But in our apologetics, when an atheist or agnostic opponent realizes that the only understanding of life without God is as absurd purposelessness, the gut reaction is not to immediately weigh the consequence, but rather it is still to strike out against the theist’s position. So the theist is accused of misdirection by merely moving the problem one step back. If we exist and therefore must have purpose, if God also exists, he would too have to have purpose. So, then, the non-theist demands to know the purpose of God, and who gave him his purpose. The answer to who gave him purpose is simple. God gave himself purpose. This is not the same as us trying to give ourselves purpose. We are temporal. We are dependent. We are limited. God, however, is eternal, necessary, and infinite. Therefore, the purpose for an infinite God is itself infinite purpose and therefore needs no (in fact, cannot have) external purpose.
What then is the purpose of God? Why does he exist? Again, searching through the Bible in all the activity of God we have already found that the basic quality of God is love. But the quality of love in its essence speaks to the expression of love in its existence. The very fact that love is God’s basic quality, then, gives rise to love being the very purpose of God. Thus, God both lives as love and he lives to love.
How is purpose realized or accomplished? If I purpose to do something—say, take a sip of coffee—that purpose resides in my mind. I must reach out, grab the cup, bring it to my mouth, tilt it there, and take in the coffee. Several things are going on at once. As I reach out, what keeps me for extending my arm too far or missing the cup to the right or left or, having grasped it, bringing it to the top of my head instead of to my mouth. Well, I have some coordination sensors that assist me.
But how does my hand get the message from those coordination sensors? Besides the coordination occurring, there is a communication network that takes messages from the sensors to my mind which passes on communication to my hand. And when the coordination is ready and the communication has occurred, the actuation of the task takes place.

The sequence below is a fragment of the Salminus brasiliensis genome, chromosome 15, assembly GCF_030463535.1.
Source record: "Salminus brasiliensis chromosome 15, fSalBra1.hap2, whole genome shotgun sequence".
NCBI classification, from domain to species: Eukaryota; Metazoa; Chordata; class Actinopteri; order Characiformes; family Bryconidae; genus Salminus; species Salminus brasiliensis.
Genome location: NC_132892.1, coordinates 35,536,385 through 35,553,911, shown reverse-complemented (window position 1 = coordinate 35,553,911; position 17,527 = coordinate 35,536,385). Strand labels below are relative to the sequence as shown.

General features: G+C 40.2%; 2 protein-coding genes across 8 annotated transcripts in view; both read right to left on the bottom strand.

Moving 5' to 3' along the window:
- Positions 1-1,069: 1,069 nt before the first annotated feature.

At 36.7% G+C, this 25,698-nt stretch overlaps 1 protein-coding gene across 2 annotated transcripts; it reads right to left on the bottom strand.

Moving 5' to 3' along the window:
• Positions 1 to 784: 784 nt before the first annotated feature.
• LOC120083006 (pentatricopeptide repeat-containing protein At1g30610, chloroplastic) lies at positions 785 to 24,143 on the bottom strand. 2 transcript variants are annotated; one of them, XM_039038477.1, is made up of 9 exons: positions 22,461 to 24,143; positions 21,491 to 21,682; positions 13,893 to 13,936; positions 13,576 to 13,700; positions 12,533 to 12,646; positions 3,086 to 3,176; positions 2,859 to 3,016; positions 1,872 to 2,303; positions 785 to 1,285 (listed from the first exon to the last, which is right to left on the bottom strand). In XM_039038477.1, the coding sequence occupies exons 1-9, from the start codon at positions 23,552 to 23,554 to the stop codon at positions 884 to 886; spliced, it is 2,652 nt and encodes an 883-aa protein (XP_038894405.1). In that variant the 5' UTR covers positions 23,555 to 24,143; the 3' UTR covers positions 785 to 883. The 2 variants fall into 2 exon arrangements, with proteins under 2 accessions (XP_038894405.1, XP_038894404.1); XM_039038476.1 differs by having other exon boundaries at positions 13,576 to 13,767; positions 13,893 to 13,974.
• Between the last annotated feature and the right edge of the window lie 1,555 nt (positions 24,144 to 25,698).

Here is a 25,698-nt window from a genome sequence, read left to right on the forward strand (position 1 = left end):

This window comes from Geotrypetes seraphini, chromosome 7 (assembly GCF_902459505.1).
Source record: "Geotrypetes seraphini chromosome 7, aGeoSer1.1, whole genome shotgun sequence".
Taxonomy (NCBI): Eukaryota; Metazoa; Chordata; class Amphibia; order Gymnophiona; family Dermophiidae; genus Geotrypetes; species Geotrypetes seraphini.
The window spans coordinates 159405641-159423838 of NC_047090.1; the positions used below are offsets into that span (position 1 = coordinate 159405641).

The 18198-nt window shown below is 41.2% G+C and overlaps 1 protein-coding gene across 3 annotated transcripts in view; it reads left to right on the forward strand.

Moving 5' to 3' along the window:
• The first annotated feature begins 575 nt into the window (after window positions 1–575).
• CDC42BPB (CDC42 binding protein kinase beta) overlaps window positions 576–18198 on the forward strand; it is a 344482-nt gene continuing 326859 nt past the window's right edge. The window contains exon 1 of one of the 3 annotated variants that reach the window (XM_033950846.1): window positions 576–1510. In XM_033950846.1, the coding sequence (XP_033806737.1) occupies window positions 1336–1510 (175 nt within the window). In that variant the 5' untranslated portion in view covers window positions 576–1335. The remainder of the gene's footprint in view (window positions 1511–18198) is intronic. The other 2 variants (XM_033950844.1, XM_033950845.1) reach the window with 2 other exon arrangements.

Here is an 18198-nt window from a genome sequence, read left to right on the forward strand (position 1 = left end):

I think this is one of the best analogies to the Trinity that I can think of (besides, of course, marriage). There is purpose in the one essence of God. And yet in coordination, communication, and actuation, God accomplishes his purpose in his three Persons. Of course, it is an analogy and every analogy fails a little. The Persons of the Trinity have more self-awareness, I’m sure, than my coordination and communication impulses. But the general scheme, I think, must be very similar. And even in this illustration, we find the coordination sending the communication, but not in hierarchical control. The coordination and the communication and the actuation work in harmony to the one purpose and are held within the one essence.
And so it is that John tells us that in the beginning was the Word—the communicator of God’s truth, goodness, and beauty. And that communicator was with God. And that communicator was God. Remember our definition of love—the expression of truth, goodness, and beauty for the intended benefit of the one to whom those qualities are expressed. So this communication we’re talking about is entwined with that basic quality and purpose of love. So John is telling us that God’s purpose for loving us—for expressing himself to us—was the foundational purpose for creation in the beginning. This is why we say that the purpose for creation was for God to have everlasting love relationship with his image bearers. We see that in this very first verse of John’s Gospel.
The Word of God is the expression of himself. It is revelation. When we read in the OT that “the Word of the Lord” came to some prophet, we are reading about God’s revelation. And in Jesus we have the ultimate revelation from God. Jesus is God’s revelation. Jesus is the Word of God. Therefore, revelation of God in his truth, goodness, and beauty—the expression of love—the communication of God—this is all what should come to mind as we read of the Word of God. The Word of God is God’s love and revelation to us, and it is ultimately revealed in Jesus.
Verse 2 seems to be there for emphasis. John has only just begun writing, and it seems that already he is overcome with wonder at the thought: God from the very beginning was purposed in revealing himself in love through and to his creation.
And verse 3 goes along with what we’ve just been talking about. All things were created with and by and for this communication of God in love. Here John continues to develop this thought about God’s communication of truth, goodness, and beauty as his intention all along all the way back to creation. God’s communication in love has infused everything he made, even and especially the life of his image bearers (v. 4). Again, tying his opening to Genesis 1, John plays on the word light, connecting the light God gave at creation’s dawn to the light of revelation in the life of his image bearers. And he continues with this dual meaning of light into verse 5 where he states that darkness neither overtakes or comprehends the light in physical reality and in the evil mindset that rejects God’s enlightenment.